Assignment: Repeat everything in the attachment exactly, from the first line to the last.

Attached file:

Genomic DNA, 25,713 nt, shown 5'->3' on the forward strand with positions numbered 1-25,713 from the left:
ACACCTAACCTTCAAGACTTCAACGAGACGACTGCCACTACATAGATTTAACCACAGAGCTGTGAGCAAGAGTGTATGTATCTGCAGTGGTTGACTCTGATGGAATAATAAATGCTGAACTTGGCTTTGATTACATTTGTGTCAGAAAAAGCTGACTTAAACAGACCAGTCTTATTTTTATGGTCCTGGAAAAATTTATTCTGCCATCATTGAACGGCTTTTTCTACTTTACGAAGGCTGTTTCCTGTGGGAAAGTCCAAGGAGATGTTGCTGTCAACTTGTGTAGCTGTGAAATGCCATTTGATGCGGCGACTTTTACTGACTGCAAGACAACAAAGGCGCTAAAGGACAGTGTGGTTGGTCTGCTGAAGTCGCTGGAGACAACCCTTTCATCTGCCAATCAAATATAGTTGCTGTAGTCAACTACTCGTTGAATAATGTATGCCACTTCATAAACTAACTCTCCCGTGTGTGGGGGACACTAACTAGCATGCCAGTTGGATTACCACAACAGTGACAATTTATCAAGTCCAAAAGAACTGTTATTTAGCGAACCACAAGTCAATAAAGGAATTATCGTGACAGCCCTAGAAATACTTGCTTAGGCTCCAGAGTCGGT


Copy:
Genomic DNA, 25,713 nt, shown 5'->3' on the forward strand with positions numbered 1-25,713 from the left:
ACACCTAACCTTCAAGACTTCAACGAGACGACTGCCACTACATAGATTTAACCACAGAGCTGTGAGCAAGAGTGTATGTATCTGCAGTGGTTGACTCTGATGGAATAATAAATGCTGAACTTGGCTTTGATTACATTTGTGTCAGAAAAAGCTGACTTAAACAGACCAGTCTTATTTTTATGGTCCTGGAAAAATTTATTCTGCCATCATTGAACGGCTTTTTCTACTTTACGAAGGCTGTTTCCTGTGGGAAAGTCCAAGGAGATGTTGCTGTCAACTTGTGTAGCTGTGAAATGCCATTTGATGCGGCGACTTTTACTGACTGCAAGACAACAAAGGCGCTAAAGGACAGTGTGGTTGGTCTGCTGAAGTCGCTGGAGACAACCCTTTCATCTGCCAATCAAATATAGTTGCTGTAGTCAACTACTCGTTGAATAATGTATGCCACTTCATAAACTAACTCTCCCGTGTGTGGGGGACACTAACTAGCATGCCAGTTGGATTACCACAACAGTGACAATTTATCAAGTCCAAAAGAACTGTTATTTAGCGAACCACAAGTCAATAAAGGAATTATCGTGACAGCCCTAGAAATACTTGCTTAGGCTCCAGAGTCGGT